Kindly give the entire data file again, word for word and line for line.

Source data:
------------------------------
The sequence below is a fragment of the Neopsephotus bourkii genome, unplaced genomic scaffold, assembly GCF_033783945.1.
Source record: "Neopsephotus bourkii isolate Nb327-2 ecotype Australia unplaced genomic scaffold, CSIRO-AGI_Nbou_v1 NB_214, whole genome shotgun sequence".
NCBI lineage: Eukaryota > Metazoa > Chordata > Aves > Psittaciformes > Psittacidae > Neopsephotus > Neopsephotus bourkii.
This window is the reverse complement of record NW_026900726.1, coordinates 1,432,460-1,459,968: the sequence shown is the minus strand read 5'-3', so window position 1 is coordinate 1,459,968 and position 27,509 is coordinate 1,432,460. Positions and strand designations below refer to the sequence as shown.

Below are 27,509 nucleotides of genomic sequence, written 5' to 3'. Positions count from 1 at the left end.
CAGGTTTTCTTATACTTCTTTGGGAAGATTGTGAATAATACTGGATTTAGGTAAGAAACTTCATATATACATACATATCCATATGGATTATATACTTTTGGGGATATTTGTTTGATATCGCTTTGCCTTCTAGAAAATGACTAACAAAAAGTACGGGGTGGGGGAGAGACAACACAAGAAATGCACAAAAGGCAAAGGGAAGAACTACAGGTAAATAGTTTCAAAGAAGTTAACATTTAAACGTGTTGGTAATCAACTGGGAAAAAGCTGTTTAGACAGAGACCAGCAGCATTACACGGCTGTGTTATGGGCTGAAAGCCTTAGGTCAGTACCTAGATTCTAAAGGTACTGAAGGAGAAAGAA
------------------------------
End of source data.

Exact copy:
The sequence below is a fragment of the Neopsephotus bourkii genome, unplaced genomic scaffold, assembly GCF_033783945.1.
Source record: "Neopsephotus bourkii isolate Nb327-2 ecotype Australia unplaced genomic scaffold, CSIRO-AGI_Nbou_v1 NB_214, whole genome shotgun sequence".
NCBI lineage: Eukaryota > Metazoa > Chordata > Aves > Psittaciformes > Psittacidae > Neopsephotus > Neopsephotus bourkii.
This window is the reverse complement of record NW_026900726.1, coordinates 1,432,460-1,459,968: the sequence shown is the minus strand read 5'-3', so window position 1 is coordinate 1,459,968 and position 27,509 is coordinate 1,432,460. Positions and strand designations below refer to the sequence as shown.

Below are 27,509 nucleotides of genomic sequence, written 5' to 3'. Positions count from 1 at the left end.
CAGGTTTTCTTATACTTCTTTGGGAAGATTGTGAATAATACTGGATTTAGGTAAGAAACTTCATATATACATACATATCCATATGGATTATATACTTTTGGGGATATTTGTTTGATATCGCTTTGCCTTCTAGAAAATGACTAACAAAAAGTACGGGGTGGGGGAGAGACAACACAAGAAATGCACAAAAGGCAAAGGGAAGAACTACAGGTAAATAGTTTCAAAGAAGTTAACATTTAAACGTGTTGGTAATCAACTGGGAAAAAGCTGTTTAGACAGAGACCAGCAGCATTACACGGCTGTGTTATGGGCTGAAAGCCTTAGGTCAGTACCTAGATTCTAAAGGTACTGAAGGAGAAAGAA